New tests for melanoma
JOONDALUP-based researchers are among teams of Australian experts developing ground-breaking ways of detecting cancerous melanomas early in patients by using a simple blood test.
Edith Cowan University Joondalup researchers and Melbourne-based company Geneseq Biosciences have separately developed what each considers a ‘world first’ blood test diagnosing skin cancer earlier and more accurately.
In 2016, ECU’s Melanoma Research Group (MRG) developed the MelDx blood test to predict the effectiveness of different types of treatments for melanoma patients after receiving funding from Cancer Council WA, National Health and Medical Research Council, and Tour de Cancer Australia.
In the same year, Dr Ryan van Laar launched Geneseq and unveiled the Melaseq blood test that pinpoints the ‘molecular fingerprint’ of melanoma in the earliest stages.
Both breakthroughs are said to enhance the current method of visually checking a patient for skin cancers and taking a biopsy of any abnormalities.
ECU’s MelDx detected early stage melanoma in 79 per cent of cases out of the 105 people involved in the recent trial.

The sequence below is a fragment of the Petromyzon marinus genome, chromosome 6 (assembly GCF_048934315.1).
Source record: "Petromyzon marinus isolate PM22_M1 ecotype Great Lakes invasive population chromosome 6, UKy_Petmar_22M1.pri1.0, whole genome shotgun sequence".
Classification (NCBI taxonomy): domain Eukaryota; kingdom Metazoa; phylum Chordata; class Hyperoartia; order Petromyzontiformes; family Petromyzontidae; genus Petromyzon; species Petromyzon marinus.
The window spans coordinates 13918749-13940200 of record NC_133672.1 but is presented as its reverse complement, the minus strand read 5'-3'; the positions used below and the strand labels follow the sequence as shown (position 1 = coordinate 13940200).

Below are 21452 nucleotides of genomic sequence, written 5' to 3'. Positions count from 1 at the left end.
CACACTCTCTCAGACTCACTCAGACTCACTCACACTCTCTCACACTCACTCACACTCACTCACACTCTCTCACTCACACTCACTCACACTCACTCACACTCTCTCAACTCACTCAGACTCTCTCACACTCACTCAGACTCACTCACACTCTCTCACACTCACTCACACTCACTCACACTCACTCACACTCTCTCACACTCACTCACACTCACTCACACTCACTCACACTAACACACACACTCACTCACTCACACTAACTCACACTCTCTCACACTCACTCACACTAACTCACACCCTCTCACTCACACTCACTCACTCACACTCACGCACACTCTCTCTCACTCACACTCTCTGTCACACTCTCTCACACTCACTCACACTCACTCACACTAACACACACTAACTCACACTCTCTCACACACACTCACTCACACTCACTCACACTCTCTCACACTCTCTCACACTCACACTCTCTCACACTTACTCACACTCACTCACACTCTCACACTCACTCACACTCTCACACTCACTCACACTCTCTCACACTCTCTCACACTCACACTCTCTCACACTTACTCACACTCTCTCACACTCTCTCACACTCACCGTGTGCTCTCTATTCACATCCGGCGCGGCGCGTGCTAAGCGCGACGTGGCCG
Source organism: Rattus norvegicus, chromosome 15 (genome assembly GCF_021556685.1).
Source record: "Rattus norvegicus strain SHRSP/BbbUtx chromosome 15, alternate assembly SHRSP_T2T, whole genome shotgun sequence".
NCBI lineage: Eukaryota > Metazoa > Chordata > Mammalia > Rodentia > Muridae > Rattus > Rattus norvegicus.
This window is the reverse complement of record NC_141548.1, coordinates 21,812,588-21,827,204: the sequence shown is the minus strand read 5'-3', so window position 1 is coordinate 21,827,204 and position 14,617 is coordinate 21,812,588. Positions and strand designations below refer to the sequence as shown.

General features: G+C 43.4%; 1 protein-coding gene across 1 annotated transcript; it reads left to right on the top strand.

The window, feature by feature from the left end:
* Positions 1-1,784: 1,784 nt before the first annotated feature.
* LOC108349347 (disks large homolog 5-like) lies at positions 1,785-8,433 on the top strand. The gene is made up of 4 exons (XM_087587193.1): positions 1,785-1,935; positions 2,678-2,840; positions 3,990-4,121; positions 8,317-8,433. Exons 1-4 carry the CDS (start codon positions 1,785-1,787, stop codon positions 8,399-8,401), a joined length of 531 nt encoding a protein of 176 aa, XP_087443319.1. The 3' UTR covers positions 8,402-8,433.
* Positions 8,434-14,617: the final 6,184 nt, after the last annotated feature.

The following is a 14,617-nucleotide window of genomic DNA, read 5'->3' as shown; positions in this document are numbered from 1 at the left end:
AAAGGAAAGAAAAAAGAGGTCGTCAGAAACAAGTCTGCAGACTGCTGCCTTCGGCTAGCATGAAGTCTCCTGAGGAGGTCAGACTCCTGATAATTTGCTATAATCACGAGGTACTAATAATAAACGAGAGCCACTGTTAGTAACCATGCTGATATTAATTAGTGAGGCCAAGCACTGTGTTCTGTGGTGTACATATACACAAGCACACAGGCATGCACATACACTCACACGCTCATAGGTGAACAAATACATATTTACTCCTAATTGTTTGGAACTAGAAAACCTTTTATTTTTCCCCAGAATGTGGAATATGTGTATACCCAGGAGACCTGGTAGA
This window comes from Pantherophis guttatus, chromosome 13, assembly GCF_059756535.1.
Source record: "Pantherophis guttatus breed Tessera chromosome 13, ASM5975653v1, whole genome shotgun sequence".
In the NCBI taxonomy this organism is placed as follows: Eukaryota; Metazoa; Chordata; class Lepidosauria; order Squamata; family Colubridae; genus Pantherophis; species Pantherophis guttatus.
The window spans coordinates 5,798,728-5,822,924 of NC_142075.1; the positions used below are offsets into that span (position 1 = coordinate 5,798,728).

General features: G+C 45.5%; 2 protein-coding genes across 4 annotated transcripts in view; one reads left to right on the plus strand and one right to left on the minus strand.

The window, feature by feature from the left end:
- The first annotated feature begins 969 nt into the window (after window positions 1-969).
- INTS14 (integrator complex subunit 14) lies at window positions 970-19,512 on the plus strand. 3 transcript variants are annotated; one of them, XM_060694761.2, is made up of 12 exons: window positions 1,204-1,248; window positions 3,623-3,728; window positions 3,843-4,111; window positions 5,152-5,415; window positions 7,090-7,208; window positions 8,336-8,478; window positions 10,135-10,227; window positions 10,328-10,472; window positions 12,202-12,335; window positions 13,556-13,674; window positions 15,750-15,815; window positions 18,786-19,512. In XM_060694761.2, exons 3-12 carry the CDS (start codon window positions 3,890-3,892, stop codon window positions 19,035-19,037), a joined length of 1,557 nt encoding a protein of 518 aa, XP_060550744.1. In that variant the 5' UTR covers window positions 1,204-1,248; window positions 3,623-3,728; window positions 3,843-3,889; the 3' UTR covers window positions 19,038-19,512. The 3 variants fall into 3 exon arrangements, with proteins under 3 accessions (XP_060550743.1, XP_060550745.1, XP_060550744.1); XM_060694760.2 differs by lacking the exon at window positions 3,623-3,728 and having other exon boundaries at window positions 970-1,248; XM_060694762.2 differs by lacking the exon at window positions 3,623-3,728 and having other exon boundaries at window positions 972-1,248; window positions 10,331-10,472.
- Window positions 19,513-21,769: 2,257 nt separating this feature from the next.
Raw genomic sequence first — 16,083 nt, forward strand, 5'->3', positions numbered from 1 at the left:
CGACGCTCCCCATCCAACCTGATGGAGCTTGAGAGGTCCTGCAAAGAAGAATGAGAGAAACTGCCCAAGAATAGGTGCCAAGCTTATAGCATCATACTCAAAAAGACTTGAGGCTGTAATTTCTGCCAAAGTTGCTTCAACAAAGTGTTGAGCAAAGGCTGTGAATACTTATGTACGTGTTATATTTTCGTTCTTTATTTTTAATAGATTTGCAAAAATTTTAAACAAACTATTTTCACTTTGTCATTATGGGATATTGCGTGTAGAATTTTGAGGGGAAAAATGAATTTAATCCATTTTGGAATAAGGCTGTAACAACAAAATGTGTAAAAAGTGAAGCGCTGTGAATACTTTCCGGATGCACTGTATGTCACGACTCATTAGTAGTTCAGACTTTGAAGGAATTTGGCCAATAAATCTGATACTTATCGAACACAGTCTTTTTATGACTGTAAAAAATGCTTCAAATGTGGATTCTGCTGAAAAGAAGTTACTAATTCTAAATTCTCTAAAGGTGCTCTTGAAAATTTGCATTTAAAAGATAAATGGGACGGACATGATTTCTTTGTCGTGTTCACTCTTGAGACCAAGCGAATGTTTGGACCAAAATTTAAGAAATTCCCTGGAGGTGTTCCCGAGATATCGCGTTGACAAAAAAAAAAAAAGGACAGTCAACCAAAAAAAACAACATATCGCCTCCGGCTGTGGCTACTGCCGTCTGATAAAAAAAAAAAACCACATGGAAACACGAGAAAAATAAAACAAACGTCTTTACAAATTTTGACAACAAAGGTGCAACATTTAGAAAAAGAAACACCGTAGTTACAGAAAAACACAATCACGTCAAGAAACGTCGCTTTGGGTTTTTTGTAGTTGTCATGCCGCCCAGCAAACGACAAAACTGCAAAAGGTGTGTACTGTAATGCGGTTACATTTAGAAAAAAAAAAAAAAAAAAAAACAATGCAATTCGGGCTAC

Lead ECU researcher Pauline Zaenker said identifying melanoma early was the best way to prevent these deaths.
“Patients who have their melanoma detected in its early stage have a five-year survival rate of between 90 and 99 per cent, whereas if it is not caught early and it spreads around the body, the five-year survival rate drops to less than 50 per cent,” she said.
“This is what makes this blood test so exciting as a potential screening tool because it can pick up melanoma in its very early stages.”
MRG head professor Mel Ziman said a follow-up clinical trial was expected to take three years to validate the findings and if successful, a test would be ready for use in pathology clinics soon after.
“The ultimate goal is for this blood test to be used to provide greater diagnostic certainty prior to biopsy,” she said.
d484896 Professor Mel Ziman, head professor of ECU’s melanoma research group.